The Nova Scotia government is lending $75 million to Northern Pulp in Abercrombie, Pictou County, to help the company buy woodlands that will ensure a supply for the pulp and paper mill, and protect jobs.
"Northern Pulp is now taking control of its own destiny," Economic and Rural Development Minister Percy Paris said Monday. "The company is purchasing 475,000 acres [1.92 square kilometres] of forest land from Neenah Paper."
When Northern Pulp bought the mill from Neenah Paper in 2008, they didn't buy the timber rights. They were given rights to cut Neenah wood, but there was no guarantee that would last forever.
"A concern that we had is that these lands might have gotten sold to companies who would be less committed and less interested in the province and could, indeed, have put this wood resource offshore," Wayne Gosse, chief financial officer of Northern Pulp, said Monday.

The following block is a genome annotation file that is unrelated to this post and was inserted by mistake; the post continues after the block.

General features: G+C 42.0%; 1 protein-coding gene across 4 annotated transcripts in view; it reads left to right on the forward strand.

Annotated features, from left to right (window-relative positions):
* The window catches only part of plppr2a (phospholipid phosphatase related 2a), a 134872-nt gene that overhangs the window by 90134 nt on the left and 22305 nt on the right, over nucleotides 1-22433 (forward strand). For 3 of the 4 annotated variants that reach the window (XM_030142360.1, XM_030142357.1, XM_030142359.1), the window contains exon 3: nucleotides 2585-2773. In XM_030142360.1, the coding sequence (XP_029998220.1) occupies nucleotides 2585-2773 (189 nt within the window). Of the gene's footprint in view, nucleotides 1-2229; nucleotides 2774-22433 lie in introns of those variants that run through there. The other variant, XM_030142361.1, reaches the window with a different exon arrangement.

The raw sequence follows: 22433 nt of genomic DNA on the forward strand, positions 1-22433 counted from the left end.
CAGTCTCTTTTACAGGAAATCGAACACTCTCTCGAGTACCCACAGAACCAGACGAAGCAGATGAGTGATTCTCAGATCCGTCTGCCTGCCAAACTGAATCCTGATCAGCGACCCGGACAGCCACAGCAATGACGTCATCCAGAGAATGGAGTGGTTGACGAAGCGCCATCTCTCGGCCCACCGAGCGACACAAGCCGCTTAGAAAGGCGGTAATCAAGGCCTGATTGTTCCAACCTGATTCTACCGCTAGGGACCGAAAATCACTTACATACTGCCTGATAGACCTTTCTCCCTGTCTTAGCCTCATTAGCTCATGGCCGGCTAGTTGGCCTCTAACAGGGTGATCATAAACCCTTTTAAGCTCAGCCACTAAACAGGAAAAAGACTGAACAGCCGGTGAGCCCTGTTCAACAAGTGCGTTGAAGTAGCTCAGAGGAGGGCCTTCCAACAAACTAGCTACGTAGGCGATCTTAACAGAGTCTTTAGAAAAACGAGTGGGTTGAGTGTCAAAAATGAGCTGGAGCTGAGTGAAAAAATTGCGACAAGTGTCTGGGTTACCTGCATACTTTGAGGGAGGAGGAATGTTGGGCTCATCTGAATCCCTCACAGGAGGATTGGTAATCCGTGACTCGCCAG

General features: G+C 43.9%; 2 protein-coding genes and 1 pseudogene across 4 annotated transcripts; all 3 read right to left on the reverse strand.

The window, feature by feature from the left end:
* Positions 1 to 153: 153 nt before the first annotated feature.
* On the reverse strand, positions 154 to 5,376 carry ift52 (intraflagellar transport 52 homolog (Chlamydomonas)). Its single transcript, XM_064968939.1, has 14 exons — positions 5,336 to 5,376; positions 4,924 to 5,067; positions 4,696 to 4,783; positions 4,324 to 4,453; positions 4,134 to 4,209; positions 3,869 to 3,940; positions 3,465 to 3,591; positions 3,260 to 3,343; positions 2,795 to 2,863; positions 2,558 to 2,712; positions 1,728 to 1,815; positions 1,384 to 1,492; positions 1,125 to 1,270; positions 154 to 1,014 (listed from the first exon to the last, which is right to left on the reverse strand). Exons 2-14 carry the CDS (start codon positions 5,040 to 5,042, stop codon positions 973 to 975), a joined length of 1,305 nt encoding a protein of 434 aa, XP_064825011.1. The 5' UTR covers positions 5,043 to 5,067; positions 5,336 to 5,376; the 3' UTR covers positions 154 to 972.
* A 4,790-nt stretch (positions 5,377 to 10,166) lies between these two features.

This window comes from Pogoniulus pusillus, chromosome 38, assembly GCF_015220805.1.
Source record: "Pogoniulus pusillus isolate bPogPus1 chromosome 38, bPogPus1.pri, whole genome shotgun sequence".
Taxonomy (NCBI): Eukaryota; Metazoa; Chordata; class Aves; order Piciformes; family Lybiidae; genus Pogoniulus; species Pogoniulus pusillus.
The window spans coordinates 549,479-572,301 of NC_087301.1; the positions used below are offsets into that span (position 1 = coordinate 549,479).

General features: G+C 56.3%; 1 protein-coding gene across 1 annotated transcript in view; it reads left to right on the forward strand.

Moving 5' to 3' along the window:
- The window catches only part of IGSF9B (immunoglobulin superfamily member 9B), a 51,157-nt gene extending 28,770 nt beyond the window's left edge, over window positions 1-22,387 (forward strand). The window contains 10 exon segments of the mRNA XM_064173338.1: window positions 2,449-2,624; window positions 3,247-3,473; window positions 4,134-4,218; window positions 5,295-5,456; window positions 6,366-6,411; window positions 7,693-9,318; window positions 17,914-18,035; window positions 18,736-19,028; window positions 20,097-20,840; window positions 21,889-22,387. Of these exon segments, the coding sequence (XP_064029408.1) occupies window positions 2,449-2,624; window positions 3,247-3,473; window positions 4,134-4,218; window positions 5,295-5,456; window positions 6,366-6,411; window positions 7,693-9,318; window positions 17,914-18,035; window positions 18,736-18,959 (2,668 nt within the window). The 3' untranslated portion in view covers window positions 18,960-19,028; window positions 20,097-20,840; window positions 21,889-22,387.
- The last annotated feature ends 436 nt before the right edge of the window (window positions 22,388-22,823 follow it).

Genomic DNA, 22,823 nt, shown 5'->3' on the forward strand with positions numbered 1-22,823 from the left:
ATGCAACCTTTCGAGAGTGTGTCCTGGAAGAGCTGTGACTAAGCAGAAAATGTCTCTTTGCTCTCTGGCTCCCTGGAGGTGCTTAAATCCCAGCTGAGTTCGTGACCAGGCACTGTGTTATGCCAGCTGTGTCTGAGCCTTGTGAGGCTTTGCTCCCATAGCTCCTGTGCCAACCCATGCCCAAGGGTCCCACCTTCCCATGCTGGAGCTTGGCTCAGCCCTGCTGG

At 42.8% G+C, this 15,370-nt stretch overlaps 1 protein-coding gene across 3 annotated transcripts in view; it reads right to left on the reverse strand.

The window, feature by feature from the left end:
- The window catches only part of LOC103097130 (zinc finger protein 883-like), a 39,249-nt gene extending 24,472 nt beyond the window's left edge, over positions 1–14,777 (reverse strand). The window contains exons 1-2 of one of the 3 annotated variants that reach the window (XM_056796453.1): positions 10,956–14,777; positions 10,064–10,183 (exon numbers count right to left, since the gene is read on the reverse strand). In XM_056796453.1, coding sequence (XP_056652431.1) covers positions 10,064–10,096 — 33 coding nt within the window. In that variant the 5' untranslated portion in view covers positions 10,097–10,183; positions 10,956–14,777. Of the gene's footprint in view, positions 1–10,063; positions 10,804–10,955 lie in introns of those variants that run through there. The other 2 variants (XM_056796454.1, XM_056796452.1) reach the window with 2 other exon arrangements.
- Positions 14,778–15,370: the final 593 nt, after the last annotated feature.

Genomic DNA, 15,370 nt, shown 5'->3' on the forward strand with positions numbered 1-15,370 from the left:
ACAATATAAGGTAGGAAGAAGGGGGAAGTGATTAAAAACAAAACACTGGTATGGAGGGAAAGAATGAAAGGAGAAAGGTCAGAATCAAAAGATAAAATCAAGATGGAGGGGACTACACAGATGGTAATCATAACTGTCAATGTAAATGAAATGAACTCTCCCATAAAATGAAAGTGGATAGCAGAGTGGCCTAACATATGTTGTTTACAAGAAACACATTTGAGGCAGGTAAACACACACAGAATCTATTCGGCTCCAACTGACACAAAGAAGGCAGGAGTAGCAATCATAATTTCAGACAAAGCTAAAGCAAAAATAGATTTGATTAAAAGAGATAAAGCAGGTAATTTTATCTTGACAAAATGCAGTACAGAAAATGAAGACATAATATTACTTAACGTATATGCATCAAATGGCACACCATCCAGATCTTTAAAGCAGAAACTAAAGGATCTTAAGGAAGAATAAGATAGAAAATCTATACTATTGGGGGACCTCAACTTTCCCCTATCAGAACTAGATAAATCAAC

The government said the deal protects nearly 300 jobs inside the mill, as well as the hundreds of spinoff jobs. The mill is also one of Pictou County's largest taxpayers.
"It's a good news story. It gives the workers at the pulp mill some security, it gives the spinoffs from the pulp mill great security. Overall, it helps the economics of the County of Pictou," Warden Ron Bailee said.
The forest industry said the investment is important news.
"The key to investing in companies like Northern Pulp is the key to maintaining both a strong industry, as well as a strong renewable forest, " said Cassie Turple of Ledwidge Lumber in Enfield.
Ledwidge Lumber is a family-owned company that employs about 56 people.
Once Northern Pulp buys the rights to the wood, it will sell 22 hectares of that land back to the province. It will be part of the 15 per cent of public lands the province promised it would protect.